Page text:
A close friend recently discovered a 1930 National Geographic with an article about a Finnish shaman, who used the same exercise shared with me by the wolves. The synchronicity encouraged me to share my article (2003) and dreaming exercise with you.
Eight years ago, I was chosen by the wolf, and began my Odyssey into a world so beautiful and rich that I can only attempt to share it.Somewhere in my voyage, I became a wolf myself. I know what it is to dream with a wolf, to run with a wolf, to be a wolf. I know the incredible psychic power and tremendous strength of the wolf.
Tonight and for all of this week, Sheba the White Wolf has been with me. I hurry to write while I am in her presence, so that my words will be touched by her Truth. Tonight, we will run under the full moon, and I will run easily and lightly. Her strength will carry me effortlessly, and when we are done we will dream together in the great forest where wolves dream and meet to travel into different worlds (See Dreaming Exercise below.)
It was the wolves who taught me to hear not only themselves but all animals — to recall what I knew vaguely as a child and could not articulate: that all of Nature speaks a single language of the heart. It is we — the humans who regard ourselves as superior — who have forgotten this most meaningful language of all.
The great wolf, Juno, told me stories in this language that became the Wolf Myths. Her words ripped my life apart — and when it came back together again, I was forever changed. Wolves do that. It’s wolf magic, pure and simple. You must live with them to know.
The story is about my wolf Maeko and our short time together.
Maeko’s name is a blend of Maicho, meaning “witch” or “wolf,” and Meiko, the Japanese word that means “beloved.” The choice of spelling is her own. Of the forty-odd pups that Juno bore, Maeko was her chosen one.
When I first learned of Maeko’s existence, I thought that it would be impossible for me to have a wolf. For the first time in almost twenty years, I was living not in the woods but in a tiny town, with city streets and next-door neighbors. I worked during the day, and my lease prohibited a dog.
Nevertheless, all of my friends who had wolves encouraged me to adopt Maeko. Kevin called from New Orleans to remind me that he and Anasasi lived happily in a small apartment. Others called to tell me that having a wolf was a matter of importance in my life.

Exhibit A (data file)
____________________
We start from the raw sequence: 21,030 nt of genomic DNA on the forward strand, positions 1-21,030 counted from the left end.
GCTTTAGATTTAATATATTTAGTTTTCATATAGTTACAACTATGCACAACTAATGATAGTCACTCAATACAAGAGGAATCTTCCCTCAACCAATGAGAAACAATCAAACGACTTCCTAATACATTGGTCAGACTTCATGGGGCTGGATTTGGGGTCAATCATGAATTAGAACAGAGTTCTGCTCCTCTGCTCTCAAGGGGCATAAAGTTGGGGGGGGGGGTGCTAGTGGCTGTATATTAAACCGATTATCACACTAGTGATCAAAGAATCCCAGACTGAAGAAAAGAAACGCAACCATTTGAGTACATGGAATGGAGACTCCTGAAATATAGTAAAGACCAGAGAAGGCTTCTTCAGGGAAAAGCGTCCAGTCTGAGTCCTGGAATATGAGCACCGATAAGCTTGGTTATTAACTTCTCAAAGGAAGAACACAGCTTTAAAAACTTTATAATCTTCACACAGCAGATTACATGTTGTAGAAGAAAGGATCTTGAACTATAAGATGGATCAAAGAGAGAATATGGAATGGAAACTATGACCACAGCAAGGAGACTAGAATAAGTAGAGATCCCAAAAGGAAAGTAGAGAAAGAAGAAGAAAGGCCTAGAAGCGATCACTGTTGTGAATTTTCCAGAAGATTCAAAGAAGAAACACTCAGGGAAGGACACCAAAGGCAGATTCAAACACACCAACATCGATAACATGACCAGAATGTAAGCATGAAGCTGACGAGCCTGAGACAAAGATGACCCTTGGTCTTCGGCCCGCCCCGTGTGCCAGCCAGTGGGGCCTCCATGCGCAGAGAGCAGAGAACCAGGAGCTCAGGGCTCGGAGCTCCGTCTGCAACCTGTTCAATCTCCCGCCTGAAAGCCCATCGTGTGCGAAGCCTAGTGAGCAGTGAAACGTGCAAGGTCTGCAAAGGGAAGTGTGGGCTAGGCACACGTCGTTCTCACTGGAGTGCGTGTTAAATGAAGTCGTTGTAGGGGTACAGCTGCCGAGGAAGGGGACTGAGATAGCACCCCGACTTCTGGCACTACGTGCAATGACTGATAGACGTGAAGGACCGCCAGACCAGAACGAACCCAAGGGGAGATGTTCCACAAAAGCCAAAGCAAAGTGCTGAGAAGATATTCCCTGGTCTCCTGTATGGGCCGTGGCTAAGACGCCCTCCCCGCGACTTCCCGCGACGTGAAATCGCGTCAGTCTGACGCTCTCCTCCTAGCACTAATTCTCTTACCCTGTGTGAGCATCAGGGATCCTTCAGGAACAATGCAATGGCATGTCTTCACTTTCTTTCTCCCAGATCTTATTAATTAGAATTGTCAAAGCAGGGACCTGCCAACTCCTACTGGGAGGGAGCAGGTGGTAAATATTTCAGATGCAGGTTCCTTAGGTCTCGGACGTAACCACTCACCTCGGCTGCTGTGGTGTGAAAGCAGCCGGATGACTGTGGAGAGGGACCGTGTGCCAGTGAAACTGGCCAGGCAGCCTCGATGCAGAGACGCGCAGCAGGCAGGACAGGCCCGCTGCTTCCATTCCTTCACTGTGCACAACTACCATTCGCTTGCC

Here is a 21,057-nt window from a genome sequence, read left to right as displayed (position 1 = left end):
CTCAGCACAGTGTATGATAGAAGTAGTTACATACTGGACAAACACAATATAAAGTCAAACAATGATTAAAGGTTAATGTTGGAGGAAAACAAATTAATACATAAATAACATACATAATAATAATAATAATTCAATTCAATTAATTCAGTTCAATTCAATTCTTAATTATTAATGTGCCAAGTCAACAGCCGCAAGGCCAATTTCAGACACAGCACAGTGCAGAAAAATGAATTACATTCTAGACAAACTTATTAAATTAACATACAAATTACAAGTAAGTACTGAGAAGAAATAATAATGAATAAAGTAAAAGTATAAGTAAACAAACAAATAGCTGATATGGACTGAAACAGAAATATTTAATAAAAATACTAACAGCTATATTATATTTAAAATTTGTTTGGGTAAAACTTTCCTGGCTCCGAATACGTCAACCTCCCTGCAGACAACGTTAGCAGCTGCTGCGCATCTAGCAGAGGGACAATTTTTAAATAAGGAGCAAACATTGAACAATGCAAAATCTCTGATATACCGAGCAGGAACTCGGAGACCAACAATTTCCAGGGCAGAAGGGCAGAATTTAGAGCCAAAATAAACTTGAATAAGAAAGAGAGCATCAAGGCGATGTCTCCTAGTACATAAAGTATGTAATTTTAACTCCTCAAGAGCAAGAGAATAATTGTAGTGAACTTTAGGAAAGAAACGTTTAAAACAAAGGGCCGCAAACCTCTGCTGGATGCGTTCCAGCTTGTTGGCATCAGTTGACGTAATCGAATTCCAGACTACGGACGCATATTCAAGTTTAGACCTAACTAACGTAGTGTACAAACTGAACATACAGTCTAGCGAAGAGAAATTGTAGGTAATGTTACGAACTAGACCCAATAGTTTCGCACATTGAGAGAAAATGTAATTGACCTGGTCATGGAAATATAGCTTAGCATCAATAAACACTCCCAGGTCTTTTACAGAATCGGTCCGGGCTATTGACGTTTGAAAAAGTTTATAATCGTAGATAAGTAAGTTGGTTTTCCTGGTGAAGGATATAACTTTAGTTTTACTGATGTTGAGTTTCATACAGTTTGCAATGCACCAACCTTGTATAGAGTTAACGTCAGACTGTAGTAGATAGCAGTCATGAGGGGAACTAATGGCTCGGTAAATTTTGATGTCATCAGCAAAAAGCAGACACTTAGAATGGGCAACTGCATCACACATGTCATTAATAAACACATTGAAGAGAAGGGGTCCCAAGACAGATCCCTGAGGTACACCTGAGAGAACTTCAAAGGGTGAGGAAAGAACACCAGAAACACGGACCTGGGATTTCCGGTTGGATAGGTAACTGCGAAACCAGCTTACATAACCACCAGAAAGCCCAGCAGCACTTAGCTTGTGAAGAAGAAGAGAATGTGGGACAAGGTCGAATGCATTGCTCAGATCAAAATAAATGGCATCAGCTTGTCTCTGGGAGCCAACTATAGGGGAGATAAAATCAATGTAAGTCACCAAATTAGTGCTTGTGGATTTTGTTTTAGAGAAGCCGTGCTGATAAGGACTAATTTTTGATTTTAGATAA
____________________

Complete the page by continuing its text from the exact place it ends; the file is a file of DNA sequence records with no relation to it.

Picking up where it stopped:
My children begged.
I talked to my landlords, and they laughed about the lease. Of course I could have another pet if I wanted.
So, finally, Maeko came to me. She was a very handsome wolf, slim and elegant, intense; black and white with a long black tail, a curved nose with a beautiful mask, and deep, golden eyes.
Maeko was nervous in her new home. She escaped three times during the first week. The first two times, she played an elaborate game of chase with my children, but eventually came home.
The third time, she ran for miles. When I finally found her, she was drinking water in a deep ditch. I stopped the car and climbed down to where she was. And I could see right away that she didn’t know if she wanted to be with me or not.
I started to cry. I talked to her: “Maeko, I love you. I asked for you, and you came. It will break my heart if you leave.”
She stared at me for a moment with that deep, intense wolf-look. Then she ran into my arms and licked my face. She followed me to the car and jumped in.
That night it stormed violently, and I could hear her nervously running through the house. “Maeko,” I said to her, “come to me.” She ran into my room and jumped in bed with me. I put my arms around her, and I could feel her heartbeat slow down as I stroked her. She put her beautiful head on my chest, and I could feel our spirits begin to merge as we started the deep bonding process that can occur between a wolf and person.
From then on, Maeko slept in my room, and I dreamed with her in that incredible dream-forest where wolves go each night.